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Budget FCU interest rate addressed at NCUA meeting
ALEXANDRIA, Va. (7/25/12)--The National Credit Union Administration's (NCUA) decision to reduce its projected 2012 budget by $2 million, as announced on Tuesday, is a step in the right direction, according to the Credit Union National Association (CUNA), but CUNA also encouraged the agency to make greater budget cuts.

The budget reduction, the setting of the interest rate cap for federal credit unions, and a briefing on an interagency Truth in Lending Act (TILA) proposal were three of the many items on Tuesday's busy July NCUA open board meeting agenda.

NCUA Chairman Debbie Matz, center, and board members Gigi Hyland, right, and Michael Fryzel discuss one of many agenda items at Tuesday's NCUA open board meeting. (CUNA Photo)

Under the NCUA's adjusted 2012 budget, employee pay and benefits were reduced by $3.6 million. However, the agency said this reduction was offset somewhat by increases in travel expenses, rent, administrative costs and contractor support.

The budget decrease, which amounts to a reduction of less than 1%, brings the total 2012 budget to $235 million. This is the third mid-year budget decrease the agency has approved. NCUA staff said that the decrease will be deducted from the amount credit unions would otherwise owe to fund the 2013 agency budget.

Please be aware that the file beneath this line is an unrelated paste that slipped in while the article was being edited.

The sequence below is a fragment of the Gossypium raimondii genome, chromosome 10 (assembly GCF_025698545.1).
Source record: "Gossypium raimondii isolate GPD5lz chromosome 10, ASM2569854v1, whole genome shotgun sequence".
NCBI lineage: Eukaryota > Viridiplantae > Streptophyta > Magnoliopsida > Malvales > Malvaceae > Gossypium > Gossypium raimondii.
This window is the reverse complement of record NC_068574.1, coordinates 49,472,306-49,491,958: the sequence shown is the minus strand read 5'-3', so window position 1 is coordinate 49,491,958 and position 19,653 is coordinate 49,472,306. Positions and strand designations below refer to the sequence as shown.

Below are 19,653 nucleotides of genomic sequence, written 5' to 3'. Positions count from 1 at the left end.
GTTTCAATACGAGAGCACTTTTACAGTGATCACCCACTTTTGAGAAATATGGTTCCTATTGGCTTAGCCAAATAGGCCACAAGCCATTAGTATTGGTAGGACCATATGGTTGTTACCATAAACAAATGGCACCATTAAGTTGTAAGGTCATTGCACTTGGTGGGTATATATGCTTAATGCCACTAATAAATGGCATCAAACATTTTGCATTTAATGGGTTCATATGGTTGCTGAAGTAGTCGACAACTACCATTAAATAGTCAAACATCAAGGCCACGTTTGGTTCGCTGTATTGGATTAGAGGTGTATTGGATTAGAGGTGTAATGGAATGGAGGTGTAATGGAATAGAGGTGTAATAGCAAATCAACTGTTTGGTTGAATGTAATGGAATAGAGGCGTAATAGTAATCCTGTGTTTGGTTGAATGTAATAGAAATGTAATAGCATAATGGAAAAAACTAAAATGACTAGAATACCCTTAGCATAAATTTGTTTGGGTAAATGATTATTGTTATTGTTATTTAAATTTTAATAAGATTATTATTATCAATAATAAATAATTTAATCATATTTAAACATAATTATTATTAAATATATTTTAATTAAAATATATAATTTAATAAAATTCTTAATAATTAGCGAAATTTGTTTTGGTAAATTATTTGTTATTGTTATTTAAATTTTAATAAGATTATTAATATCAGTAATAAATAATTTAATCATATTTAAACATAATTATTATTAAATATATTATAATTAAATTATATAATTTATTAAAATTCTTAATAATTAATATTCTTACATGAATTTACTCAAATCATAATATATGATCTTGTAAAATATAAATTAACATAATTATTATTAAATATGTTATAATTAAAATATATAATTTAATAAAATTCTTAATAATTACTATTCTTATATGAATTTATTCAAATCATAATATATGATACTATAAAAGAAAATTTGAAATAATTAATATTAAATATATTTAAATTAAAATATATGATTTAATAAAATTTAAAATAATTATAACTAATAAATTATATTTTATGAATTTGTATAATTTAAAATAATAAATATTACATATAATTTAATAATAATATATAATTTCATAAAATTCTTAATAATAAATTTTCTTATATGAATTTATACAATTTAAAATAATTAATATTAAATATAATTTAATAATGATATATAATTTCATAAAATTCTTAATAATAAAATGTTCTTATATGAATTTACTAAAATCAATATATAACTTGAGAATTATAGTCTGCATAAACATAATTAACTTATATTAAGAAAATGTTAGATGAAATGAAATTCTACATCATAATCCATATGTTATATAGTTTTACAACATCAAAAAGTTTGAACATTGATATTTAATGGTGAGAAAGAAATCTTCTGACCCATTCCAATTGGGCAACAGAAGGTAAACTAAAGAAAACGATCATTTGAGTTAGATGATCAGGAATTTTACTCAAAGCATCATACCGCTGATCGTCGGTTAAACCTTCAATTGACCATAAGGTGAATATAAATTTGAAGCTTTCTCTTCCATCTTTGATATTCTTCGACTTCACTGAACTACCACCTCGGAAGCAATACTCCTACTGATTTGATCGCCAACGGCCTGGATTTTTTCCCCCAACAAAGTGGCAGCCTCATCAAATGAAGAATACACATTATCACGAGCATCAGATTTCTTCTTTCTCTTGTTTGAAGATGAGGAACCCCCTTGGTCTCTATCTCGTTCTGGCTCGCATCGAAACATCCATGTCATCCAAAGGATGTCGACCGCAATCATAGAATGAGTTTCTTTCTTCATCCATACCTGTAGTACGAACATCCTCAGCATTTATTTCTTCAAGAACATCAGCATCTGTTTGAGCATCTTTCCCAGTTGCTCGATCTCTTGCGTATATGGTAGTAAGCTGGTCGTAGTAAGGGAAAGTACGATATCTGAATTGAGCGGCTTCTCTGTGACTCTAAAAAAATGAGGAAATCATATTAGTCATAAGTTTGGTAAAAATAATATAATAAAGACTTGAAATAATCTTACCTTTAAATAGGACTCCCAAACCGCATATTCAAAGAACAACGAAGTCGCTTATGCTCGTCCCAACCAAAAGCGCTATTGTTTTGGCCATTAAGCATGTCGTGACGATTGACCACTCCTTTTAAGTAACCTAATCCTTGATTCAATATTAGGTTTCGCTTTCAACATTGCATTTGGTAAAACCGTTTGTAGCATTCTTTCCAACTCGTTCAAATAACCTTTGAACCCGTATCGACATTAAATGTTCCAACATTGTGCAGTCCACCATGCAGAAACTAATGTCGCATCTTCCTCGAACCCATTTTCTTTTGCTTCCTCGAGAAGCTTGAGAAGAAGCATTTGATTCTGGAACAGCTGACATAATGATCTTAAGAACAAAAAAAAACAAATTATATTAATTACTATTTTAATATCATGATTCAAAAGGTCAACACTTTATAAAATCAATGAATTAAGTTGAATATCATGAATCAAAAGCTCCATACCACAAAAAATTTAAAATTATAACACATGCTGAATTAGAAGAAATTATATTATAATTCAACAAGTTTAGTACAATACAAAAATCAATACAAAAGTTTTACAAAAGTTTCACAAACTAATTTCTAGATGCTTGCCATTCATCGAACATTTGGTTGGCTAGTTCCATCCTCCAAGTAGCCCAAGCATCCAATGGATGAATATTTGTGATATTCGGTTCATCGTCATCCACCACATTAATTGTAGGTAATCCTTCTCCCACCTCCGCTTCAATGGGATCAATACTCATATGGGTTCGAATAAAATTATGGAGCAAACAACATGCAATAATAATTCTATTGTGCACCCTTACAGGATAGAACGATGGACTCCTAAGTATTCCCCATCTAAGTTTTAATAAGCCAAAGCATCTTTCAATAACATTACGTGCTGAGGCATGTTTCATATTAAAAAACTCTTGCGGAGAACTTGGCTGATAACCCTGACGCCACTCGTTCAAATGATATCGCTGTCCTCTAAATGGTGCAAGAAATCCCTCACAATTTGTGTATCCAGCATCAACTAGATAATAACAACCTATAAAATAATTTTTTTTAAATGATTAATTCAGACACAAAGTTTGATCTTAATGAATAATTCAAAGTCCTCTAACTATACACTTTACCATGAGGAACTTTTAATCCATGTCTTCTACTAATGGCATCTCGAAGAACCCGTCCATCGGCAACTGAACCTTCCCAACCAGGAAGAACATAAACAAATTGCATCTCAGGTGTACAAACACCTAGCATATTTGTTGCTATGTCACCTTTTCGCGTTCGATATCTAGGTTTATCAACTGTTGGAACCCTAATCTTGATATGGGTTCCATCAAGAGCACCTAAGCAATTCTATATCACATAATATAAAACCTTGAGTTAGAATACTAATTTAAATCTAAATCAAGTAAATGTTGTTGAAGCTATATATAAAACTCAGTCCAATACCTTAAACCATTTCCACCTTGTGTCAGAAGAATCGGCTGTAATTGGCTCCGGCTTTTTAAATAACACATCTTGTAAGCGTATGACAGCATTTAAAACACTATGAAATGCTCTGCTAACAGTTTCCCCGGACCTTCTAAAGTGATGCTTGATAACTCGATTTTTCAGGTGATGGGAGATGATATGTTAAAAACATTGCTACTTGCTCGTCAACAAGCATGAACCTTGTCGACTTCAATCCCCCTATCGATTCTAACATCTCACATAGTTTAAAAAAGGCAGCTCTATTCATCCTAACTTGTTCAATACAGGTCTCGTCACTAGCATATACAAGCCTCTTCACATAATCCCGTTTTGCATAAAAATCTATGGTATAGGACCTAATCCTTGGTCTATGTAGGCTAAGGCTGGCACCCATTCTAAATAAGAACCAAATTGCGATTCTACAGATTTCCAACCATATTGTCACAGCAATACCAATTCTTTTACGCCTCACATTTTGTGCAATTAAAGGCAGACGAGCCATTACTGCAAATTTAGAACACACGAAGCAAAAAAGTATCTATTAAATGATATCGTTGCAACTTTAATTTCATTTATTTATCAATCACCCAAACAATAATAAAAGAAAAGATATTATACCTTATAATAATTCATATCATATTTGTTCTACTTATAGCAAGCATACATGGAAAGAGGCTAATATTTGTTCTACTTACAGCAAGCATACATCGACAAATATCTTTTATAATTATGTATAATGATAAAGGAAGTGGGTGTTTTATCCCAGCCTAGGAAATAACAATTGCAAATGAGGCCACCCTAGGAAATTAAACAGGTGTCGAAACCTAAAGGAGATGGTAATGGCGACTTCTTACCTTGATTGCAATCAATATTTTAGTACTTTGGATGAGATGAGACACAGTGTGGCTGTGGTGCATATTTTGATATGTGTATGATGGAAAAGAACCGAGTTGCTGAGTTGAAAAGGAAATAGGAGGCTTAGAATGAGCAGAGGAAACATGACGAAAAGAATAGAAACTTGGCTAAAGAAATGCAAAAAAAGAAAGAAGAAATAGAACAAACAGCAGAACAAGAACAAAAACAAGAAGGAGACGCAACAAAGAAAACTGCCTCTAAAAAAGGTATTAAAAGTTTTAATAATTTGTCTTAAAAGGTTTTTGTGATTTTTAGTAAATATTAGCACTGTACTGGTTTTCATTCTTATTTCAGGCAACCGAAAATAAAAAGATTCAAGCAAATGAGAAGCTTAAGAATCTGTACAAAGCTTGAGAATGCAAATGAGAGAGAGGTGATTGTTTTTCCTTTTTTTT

The NCUA board during the meeting also voted unanimously to maintain the current 18% interest rate ceiling for federal credit union loans through March 10, 2014. The agency is required by the Federal Credit Union Act to set the ceiling, at least every 18 months, if the rate ceiling is to exceed the 15% maximum rate established by law.

The agency will notify federal credit unions of the unchanged interest rate ceiling in an upcoming letter.

The NCUA board members were also briefed on plans regarding an upcoming interagency proposed rule on appraisal requirements for "higher-risk" mortgages under TILA. The rule, which is required by the Dodd-Frank Wall Street Reform Act, would change some home appraisal requirements, require lenders to provide free home appraisal reports to borrowers, and introduce new requirements for short-term sales. NCUA staff noted that federal financial agencies are currently working through their own approval processes, and a proposed rule is expected to be released in August.

For more on the NCUA meeting, use the resource link.
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